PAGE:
Stephen Lau
Copyright© by Stephen Lau

Sunday, November 5, 2017

Let Go of the Human Flaw

The Human Flaw

Humans are given a physical body, a mind, and a soul or spirit. They have to be in balance and harmony with one another, that is, in total alignment, the lack of which is due to human flaw.

The body lives in the material world, and is equipped with the five senses to live and survive in the physical environment. The mind, as the mediator between the body and the soul, is given the gift of free will, which is the freedom to process any input in the form of thoughts and sensations from both the body and the soul. That is to say, whenever we wish to do something, the soul intuitively provides the instinctive judgment, the mind then gives the analysis and the interpretation, and the body eventually executes the appropriate action or decision of the mind. In other words, what we want to do and how we are going to do it are all in the mind. Therefore, the human mind plays a pivotal role in understanding the ultimate truth about the origin of the human flaw of attachment, which is essentially the human ego that brings about the identity crisis.

The misalignment of the body, the mind, and the soul may stem from the human flaw of attachment, which may adversely affect the body; given the close body-mind connection, the mind contaminated by the body may ultimately infest the soul too.

The body is like a wild horse, unbridled, running here, there, and everywhere. The mind is like the horseman, riding on its back, trying to rein it in and bringing it back on the right track; to do just that, human wisdom is required of the horseman. The soul, existing in a totally different dimension with its inherent spiritual wisdom, supervises both the horse and the horseman, providing the latter with a compass and a roadmap so that both the horse and the horseman may continue the journey on the right track and reach their final destination.

What role does the human flaw play?

The human flaw may negatively affect the behavior and personality of the horse, and thus challenging the skill and horsemanship of the rider. This may lead both the horse and the rider onto the wrong track and get lost. 

To overcome the human flaw, we need the wisdom of letting go of all attachments with an empty mind.

Stephen Lau     
Copyright© by Stephen Lau

Wednesday, November 1, 2017

The Complement of Human and Biblical Wisdom

Wisdom comes from asking questions and seeking answers to the questions asked.

Asking Questions

Albert Einstein once said, “Thinking is difficult; that’s why so few people do it.” Thinking is a process of self-intuition through asking relevant questions to create self-awareness and self-introspection. It is the natural habit of the human mind to try to solve problems by asking questions. Through solving problems, the mind can then make things happen.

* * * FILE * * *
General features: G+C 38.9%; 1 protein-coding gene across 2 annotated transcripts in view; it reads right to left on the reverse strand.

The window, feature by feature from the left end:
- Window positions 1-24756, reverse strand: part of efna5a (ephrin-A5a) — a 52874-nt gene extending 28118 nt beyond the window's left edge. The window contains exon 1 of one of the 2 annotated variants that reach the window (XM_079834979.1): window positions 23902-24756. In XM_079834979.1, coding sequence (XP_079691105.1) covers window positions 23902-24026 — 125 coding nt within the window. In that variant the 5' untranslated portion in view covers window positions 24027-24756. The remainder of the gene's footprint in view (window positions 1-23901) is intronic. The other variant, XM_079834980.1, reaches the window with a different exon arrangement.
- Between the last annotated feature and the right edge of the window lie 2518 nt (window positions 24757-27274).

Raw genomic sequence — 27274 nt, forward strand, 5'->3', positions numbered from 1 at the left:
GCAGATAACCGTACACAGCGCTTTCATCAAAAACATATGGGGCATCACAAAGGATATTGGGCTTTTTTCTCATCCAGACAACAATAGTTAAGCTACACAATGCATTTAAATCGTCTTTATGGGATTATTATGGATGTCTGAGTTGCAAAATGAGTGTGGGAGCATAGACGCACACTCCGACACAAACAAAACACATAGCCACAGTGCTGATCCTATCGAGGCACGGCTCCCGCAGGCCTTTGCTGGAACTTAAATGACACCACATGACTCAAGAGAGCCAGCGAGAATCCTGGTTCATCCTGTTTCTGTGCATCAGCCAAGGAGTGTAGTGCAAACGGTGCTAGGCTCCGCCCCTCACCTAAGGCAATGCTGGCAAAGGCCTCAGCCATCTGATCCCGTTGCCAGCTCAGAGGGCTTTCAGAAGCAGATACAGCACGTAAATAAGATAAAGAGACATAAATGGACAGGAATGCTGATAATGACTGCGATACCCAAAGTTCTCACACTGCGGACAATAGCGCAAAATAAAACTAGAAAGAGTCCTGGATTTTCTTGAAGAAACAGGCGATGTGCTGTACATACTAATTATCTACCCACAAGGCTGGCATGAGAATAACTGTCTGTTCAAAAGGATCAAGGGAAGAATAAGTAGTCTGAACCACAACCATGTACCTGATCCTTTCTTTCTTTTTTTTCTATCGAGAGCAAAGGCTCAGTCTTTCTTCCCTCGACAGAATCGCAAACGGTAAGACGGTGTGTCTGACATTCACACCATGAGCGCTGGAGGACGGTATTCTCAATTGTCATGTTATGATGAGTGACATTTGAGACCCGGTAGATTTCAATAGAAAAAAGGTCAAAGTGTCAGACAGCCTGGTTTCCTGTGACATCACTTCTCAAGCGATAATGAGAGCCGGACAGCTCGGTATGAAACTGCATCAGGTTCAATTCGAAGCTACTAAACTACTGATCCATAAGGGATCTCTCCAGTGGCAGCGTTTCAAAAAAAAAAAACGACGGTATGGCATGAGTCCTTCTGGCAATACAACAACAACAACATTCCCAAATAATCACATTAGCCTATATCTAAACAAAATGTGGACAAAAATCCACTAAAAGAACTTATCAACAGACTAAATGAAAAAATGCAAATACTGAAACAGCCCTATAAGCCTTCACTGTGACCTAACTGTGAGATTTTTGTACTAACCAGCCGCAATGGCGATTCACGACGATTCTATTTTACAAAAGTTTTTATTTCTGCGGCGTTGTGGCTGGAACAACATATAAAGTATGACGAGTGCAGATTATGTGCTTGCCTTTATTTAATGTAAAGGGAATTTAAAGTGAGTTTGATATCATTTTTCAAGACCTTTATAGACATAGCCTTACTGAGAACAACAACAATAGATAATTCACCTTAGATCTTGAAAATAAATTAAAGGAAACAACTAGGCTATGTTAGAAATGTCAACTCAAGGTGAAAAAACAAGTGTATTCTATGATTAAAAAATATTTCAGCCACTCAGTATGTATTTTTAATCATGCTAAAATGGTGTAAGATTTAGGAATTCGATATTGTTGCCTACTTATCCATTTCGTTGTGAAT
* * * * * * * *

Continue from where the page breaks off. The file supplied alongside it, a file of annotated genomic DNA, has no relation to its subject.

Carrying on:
Seeking Answers

Seeking answers may not be that easy; just as Albert Einstein also said, “Any fool can know. The point is to understand.”

Understanding requires both human wisdom and Biblical wisdom.

According to Ronald Reagan, “Within the covers of the Bible are the answers for all the problems men face.”

When we ask, we may also receive—just as Jesus said: “Seek and you shall find.” That said, many seek but still do not find, just as many ask questions but do not receive answers because they do not have the spiritual wisdom to guide them in what they seek and in the questions they ask.

Lack of Spiritual Wisdom

Seeking answers to all the questions asked requires spiritual wisdom to show us that we are all living in a material world full of problems, that solving others' problems does not help us solve our own, and that solving our own problems does not guarantee that we will not have any more problems to be solved. Spiritual wisdom can only be intuited in the presence of God.

The lack of spiritual wisdom is often due to excessive attachment to the material things in the physical world. The human flaw of attachment can be discerned and even overcome with human wisdom, which is no more than the ultimate truth of human existence. In the Christian tradition, truth begins with God, and not with the self. However, in Eastern cultures, the understanding of self is the first step in the pursuit of true human wisdom.

Get the wisdom of letting go to attain the complement of human and spiritual wisdom.

 Stephen Lau     
Copyright© by Stephen Lau